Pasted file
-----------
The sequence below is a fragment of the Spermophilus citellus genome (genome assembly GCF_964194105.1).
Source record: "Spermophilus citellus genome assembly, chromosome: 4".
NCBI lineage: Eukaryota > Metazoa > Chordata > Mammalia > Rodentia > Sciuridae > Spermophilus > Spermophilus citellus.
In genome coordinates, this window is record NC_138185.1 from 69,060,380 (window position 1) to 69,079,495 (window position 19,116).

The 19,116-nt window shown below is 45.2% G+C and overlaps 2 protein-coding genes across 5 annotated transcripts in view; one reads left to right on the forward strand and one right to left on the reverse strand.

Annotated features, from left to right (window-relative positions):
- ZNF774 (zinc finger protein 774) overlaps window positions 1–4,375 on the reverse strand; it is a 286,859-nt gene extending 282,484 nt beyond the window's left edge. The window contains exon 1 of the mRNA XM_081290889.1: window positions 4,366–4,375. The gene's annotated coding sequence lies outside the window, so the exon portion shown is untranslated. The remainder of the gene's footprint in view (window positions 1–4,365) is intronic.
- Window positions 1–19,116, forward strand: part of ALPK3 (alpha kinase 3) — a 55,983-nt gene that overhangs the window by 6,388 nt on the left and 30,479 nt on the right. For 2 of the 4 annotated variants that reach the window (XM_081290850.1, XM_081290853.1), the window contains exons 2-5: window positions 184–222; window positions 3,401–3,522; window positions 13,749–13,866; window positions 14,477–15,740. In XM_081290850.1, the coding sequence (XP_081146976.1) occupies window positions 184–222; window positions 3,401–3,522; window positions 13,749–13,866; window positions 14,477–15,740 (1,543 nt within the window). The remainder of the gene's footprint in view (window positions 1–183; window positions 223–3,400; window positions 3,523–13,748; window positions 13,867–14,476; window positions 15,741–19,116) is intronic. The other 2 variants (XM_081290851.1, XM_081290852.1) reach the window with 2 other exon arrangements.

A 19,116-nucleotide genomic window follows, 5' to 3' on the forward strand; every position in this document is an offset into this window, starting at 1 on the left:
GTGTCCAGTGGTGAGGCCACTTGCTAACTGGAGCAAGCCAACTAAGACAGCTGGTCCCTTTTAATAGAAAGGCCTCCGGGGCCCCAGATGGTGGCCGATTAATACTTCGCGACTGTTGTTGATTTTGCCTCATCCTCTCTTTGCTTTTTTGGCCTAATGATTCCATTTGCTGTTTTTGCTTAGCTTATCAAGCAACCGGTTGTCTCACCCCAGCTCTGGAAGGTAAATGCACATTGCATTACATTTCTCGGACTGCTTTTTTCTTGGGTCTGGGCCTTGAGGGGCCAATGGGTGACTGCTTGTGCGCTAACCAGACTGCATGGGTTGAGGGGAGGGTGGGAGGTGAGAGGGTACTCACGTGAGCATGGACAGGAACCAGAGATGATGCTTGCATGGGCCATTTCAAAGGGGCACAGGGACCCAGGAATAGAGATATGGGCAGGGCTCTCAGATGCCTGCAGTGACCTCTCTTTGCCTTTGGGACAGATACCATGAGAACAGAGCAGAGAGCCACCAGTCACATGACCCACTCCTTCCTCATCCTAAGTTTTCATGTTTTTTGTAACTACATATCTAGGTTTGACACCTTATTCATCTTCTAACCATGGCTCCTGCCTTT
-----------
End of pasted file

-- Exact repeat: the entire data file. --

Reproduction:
The sequence below is a fragment of the Spermophilus citellus genome (genome assembly GCF_964194105.1).
Source record: "Spermophilus citellus genome assembly, chromosome: 4".
NCBI lineage: Eukaryota > Metazoa > Chordata > Mammalia > Rodentia > Sciuridae > Spermophilus > Spermophilus citellus.
In genome coordinates, this window is record NC_138185.1 from 69,060,380 (window position 1) to 69,079,495 (window position 19,116).

The 19,116-nt window shown below is 45.2% G+C and overlaps 2 protein-coding genes across 5 annotated transcripts in view; one reads left to right on the forward strand and one right to left on the reverse strand.

Annotated features, from left to right (window-relative positions):
- ZNF774 (zinc finger protein 774) overlaps window positions 1–4,375 on the reverse strand; it is a 286,859-nt gene extending 282,484 nt beyond the window's left edge. The window contains exon 1 of the mRNA XM_081290889.1: window positions 4,366–4,375. The gene's annotated coding sequence lies outside the window, so the exon portion shown is untranslated. The remainder of the gene's footprint in view (window positions 1–4,365) is intronic.
- Window positions 1–19,116, forward strand: part of ALPK3 (alpha kinase 3) — a 55,983-nt gene that overhangs the window by 6,388 nt on the left and 30,479 nt on the right. For 2 of the 4 annotated variants that reach the window (XM_081290850.1, XM_081290853.1), the window contains exons 2-5: window positions 184–222; window positions 3,401–3,522; window positions 13,749–13,866; window positions 14,477–15,740. In XM_081290850.1, the coding sequence (XP_081146976.1) occupies window positions 184–222; window positions 3,401–3,522; window positions 13,749–13,866; window positions 14,477–15,740 (1,543 nt within the window). The remainder of the gene's footprint in view (window positions 1–183; window positions 223–3,400; window positions 3,523–13,748; window positions 13,867–14,476; window positions 15,741–19,116) is intronic. The other 2 variants (XM_081290851.1, XM_081290852.1) reach the window with 2 other exon arrangements.

A 19,116-nucleotide genomic window follows, 5' to 3' on the forward strand; every position in this document is an offset into this window, starting at 1 on the left:
GTGTCCAGTGGTGAGGCCACTTGCTAACTGGAGCAAGCCAACTAAGACAGCTGGTCCCTTTTAATAGAAAGGCCTCCGGGGCCCCAGATGGTGGCCGATTAATACTTCGCGACTGTTGTTGATTTTGCCTCATCCTCTCTTTGCTTTTTTGGCCTAATGATTCCATTTGCTGTTTTTGCTTAGCTTATCAAGCAACCGGTTGTCTCACCCCAGCTCTGGAAGGTAAATGCACATTGCATTACATTTCTCGGACTGCTTTTTTCTTGGGTCTGGGCCTTGAGGGGCCAATGGGTGACTGCTTGTGCGCTAACCAGACTGCATGGGTTGAGGGGAGGGTGGGAGGTGAGAGGGTACTCACGTGAGCATGGACAGGAACCAGAGATGATGCTTGCATGGGCCATTTCAAAGGGGCACAGGGACCCAGGAATAGAGATATGGGCAGGGCTCTCAGATGCCTGCAGTGACCTCTCTTTGCCTTTGGGACAGATACCATGAGAACAGAGCAGAGAGCCACCAGTCACATGACCCACTCCTTCCTCATCCTAAGTTTTCATGTTTTTTGTAACTACATATCTAGGTTTGACACCTTATTCATCTTCTAACCATGGCTCCTGCCTTT